Language is a tool in constant usage. I agree with what Mr. Marshall says; we do not spend many thoughts on it. I have very few memories of learning either Vietnamese or English. Distant memories seem to fade away rather fast these days. Transience must be the culprit. I can only remember a few accounts my mom told me. She told me I often mispronounce (in a funny way) when I was very young. Before attending first grade, my grandfather taught me the alphabet and a few simple words. Ideally, that should not have happened because first grade is when students begin learning how to read and write. However, so-called “educational reforms” issued by the government meant that knowledge is introduced at a rate much more than the rate students can absorbed.
I excelled in spelling, both in Vietnamese and English. Till this day, I am fond of big words (in terms of spelling) in both languages. Nevertheless, in Vietnamese, the longest word ever has only 7 letters. In addition, every single word in Vietnamese, except some special ones that are not really Vietnamese but ethnic languages, contains only a single syllable. For example, Vietnam in Vietnamese is actually two words rather than one, Việt Nam. In English, however, words can be very long and multisyllabic, e.g totalitarianism. Both languages share something interesting in common: irregularities. For example, there is not a single way in both languages to convert a verb or an adjective into a noun. (If you wish for a specific example, here it is. In Vietnamese, the word buồn, meaning sad, becomes the noun nỗi buồn while the word vui, meaning happy, becomes the noun niềm vui instead of nỗi vui.) Some praise that such irregularities demonstrate how diverse English and Vietnamese are whereas others complain that they serve only to complicate the two languages and frustrate language learners. One plus for anyone learning both of these languages is that the spelling uses the Latin alphabet. I thus think that Vietnamese, though a tonal language, is much easier to learn than Mandarin Chinese.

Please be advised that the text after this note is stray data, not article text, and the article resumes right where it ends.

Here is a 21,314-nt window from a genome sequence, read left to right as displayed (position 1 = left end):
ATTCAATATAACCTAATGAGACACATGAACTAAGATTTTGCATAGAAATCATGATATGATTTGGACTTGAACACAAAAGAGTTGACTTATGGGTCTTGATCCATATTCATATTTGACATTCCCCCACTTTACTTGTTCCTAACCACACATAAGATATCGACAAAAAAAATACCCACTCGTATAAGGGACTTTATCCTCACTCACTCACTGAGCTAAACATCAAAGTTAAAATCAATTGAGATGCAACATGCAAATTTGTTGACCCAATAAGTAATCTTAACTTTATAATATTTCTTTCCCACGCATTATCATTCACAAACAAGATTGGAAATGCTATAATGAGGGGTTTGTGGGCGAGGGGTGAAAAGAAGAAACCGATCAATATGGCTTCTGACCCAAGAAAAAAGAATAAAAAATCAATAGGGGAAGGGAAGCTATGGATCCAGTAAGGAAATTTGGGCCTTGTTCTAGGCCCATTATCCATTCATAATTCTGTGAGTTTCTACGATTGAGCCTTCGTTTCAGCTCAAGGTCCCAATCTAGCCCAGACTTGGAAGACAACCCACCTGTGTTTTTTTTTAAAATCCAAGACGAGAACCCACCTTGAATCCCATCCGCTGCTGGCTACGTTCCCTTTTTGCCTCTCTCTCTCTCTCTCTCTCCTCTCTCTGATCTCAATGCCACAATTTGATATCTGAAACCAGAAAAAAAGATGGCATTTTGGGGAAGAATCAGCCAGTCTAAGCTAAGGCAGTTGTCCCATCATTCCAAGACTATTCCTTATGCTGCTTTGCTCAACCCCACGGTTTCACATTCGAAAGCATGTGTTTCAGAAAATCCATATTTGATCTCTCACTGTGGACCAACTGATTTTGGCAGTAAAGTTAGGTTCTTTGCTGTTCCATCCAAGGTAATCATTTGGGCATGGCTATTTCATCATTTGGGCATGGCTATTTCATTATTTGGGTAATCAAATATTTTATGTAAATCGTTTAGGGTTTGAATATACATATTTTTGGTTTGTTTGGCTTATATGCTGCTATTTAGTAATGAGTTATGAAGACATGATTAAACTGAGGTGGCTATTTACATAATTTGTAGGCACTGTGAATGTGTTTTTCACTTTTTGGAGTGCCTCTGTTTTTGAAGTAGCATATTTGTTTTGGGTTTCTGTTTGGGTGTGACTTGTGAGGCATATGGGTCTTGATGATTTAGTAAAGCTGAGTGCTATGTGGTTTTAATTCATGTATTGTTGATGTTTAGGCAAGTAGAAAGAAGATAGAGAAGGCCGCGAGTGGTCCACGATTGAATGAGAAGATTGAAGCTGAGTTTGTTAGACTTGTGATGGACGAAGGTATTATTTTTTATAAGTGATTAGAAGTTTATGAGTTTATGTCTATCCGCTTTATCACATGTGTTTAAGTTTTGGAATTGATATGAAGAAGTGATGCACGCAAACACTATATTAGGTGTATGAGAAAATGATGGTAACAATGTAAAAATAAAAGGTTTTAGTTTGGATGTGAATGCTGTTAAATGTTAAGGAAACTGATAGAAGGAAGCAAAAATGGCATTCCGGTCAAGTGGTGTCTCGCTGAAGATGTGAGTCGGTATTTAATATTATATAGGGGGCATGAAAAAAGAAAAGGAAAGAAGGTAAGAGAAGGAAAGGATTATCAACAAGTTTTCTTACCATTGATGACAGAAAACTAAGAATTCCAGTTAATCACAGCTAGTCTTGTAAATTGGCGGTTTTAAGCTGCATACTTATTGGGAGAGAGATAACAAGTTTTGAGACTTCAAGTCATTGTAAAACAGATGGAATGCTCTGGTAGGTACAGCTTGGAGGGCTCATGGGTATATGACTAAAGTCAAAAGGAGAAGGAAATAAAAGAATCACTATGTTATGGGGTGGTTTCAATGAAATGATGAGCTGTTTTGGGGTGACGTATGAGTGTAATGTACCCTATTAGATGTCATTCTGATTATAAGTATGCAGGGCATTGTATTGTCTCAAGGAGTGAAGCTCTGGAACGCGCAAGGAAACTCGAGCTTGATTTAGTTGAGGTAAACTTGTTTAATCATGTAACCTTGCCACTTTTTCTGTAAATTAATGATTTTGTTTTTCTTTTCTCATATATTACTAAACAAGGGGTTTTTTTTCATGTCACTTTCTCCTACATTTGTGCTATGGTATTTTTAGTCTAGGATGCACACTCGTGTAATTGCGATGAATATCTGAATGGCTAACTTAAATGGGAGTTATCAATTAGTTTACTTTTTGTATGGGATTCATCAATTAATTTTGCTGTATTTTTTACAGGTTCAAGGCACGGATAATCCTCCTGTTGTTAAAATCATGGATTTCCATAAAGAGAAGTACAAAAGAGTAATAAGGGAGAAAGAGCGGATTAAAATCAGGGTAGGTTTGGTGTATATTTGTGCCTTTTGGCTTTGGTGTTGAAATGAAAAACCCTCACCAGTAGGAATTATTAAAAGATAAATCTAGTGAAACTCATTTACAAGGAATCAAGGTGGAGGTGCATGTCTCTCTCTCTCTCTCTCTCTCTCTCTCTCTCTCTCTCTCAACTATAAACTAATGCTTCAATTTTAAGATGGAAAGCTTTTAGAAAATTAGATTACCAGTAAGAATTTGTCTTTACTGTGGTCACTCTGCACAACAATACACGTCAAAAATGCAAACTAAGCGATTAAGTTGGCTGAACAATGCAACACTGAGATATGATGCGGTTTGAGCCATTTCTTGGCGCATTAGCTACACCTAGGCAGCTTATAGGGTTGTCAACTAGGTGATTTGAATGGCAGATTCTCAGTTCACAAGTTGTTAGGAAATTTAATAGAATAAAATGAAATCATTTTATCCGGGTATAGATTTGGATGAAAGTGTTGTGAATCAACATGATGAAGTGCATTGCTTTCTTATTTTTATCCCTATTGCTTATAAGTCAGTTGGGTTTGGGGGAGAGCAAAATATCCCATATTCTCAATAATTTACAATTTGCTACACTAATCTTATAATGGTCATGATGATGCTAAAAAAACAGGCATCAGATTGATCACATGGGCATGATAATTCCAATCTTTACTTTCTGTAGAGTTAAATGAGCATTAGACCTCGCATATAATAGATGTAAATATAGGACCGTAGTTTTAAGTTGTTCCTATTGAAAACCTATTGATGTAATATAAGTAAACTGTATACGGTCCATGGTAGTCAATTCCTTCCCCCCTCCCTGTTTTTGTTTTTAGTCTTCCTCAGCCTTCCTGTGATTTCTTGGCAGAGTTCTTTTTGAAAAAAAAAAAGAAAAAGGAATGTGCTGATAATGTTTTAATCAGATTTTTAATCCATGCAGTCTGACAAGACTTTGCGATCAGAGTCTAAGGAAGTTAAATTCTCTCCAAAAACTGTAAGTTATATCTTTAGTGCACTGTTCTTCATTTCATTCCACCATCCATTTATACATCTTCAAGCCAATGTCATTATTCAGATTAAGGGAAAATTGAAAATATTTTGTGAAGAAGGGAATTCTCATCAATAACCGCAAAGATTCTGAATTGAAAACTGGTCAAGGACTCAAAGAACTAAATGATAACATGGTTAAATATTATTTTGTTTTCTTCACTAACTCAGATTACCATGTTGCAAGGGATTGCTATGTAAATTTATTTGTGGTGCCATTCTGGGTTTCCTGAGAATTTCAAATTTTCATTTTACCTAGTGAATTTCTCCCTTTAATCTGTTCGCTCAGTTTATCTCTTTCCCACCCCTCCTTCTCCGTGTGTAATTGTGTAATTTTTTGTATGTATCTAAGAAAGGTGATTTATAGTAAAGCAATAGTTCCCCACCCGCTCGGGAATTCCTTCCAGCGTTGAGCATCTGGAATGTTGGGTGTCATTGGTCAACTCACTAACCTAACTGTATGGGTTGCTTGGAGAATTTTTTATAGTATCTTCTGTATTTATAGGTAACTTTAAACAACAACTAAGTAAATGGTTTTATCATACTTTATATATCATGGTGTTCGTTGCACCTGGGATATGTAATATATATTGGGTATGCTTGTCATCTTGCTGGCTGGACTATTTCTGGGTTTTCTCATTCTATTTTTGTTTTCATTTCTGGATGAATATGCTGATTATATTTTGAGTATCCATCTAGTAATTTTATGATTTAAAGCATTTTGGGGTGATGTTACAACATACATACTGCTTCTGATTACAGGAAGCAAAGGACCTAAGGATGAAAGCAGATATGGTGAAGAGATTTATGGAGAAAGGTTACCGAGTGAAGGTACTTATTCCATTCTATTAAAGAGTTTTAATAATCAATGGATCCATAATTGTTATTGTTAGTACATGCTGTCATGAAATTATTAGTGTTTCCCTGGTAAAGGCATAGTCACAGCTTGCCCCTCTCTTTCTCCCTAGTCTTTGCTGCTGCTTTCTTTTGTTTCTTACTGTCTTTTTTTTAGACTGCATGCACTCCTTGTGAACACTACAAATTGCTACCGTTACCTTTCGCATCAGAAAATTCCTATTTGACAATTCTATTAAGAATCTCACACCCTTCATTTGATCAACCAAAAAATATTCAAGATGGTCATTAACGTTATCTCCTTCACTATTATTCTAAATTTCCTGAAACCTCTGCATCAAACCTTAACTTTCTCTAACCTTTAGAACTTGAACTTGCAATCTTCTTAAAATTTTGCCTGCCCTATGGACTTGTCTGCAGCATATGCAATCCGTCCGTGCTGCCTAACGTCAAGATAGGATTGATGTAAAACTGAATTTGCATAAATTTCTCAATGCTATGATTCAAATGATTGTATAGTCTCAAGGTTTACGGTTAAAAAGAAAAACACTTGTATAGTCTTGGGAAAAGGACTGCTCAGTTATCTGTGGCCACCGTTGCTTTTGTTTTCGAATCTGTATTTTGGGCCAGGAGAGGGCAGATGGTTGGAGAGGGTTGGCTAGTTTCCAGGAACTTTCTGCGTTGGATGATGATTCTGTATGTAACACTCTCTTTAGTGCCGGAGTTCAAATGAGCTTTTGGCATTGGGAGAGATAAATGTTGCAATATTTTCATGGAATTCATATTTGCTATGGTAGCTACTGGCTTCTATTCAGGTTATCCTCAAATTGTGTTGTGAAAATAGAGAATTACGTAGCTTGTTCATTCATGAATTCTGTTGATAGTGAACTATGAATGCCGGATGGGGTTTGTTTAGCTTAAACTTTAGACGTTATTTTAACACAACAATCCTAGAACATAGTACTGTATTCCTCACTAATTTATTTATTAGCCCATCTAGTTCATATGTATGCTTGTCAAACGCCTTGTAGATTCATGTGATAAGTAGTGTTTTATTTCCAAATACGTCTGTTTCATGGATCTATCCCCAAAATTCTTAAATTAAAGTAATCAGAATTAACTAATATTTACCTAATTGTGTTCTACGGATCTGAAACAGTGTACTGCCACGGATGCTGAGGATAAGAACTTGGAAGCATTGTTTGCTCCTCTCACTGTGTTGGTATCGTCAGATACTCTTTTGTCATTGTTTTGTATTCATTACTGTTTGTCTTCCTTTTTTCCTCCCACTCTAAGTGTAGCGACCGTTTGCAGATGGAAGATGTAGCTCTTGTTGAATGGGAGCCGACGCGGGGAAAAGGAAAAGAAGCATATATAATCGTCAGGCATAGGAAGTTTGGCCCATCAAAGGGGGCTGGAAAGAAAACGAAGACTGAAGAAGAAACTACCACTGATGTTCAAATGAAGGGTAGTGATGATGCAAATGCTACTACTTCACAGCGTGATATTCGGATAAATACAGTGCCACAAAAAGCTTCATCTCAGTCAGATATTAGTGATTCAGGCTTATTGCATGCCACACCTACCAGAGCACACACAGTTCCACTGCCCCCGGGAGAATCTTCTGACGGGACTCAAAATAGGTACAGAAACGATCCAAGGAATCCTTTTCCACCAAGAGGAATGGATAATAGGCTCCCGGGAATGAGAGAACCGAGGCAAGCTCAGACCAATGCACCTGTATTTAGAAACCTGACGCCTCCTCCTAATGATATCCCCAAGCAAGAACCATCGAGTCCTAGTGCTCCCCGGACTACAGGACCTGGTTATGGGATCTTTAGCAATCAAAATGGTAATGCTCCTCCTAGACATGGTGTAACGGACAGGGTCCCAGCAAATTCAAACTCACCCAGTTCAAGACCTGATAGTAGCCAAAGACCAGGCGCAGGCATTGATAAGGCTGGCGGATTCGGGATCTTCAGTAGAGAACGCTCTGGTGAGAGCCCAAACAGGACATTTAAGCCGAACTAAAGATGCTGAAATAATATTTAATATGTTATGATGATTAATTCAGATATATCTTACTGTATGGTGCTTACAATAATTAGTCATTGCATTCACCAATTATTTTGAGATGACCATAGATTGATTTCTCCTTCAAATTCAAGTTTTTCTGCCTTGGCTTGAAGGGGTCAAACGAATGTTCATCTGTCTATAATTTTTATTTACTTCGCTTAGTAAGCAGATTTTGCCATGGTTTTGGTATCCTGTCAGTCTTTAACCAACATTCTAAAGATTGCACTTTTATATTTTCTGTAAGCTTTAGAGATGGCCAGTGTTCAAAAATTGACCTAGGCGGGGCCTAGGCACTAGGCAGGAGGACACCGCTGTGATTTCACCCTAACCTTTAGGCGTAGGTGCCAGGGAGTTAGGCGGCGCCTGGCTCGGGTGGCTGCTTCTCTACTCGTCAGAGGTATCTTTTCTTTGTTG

I believe that Whorf’s linguistic relativity hypothesis has some validity, albeit to a limited domain only. That is why it makes sense to learn both the language and culture of a country at the same time. Otherwise, it would be stiff translation from one language to another. I shall use English editions of Hanoi-controlled newspapers as an example. To me, they seem to be translation from Vietnamese into English: Their English is very dry, not fluid and, in my opinion, not enjoyable, like foreign news agencies such as the BBC or AP. Furthermore, interesting enough, Vietnamese services of foreign news agencies – e.g. VOA or BBC -, in my opinion, are more capable Vietnamese users and their Hanoi-controlled counterparts. This is probably due to the prevalent belief in freedoms of speech and press. In contrast, government-owned Vietnamese news articles tend to be monotonous and woody; their chief purpose is to be Hanoi’s mouthpiece. I thus recommend that anyone who wish to read in Vietnamese visit the Vietnamese services of those websites. Another aspect in which the linguistic relativity hypothesis may be valid is noticeable in everyday social interaction. According to my personal observation, it is more common for many Vietnamese these days to say “thank you” when they speak English. In Vietnamese, however, it is not as likely. This is some advice to anyone wishing to learn Vietnamese: learn it from elder Southern people, i.e those who have lived in South Vietnam since before 1975. I have witnessed on multiple occasions that many of these people use Vietnamese with delightful smoothness and courtesy. Their accents are not as slanted as those of people living in remote areas of North Vietnam or in the Mekong Delta.
This is an interesting topic. I shall add more later.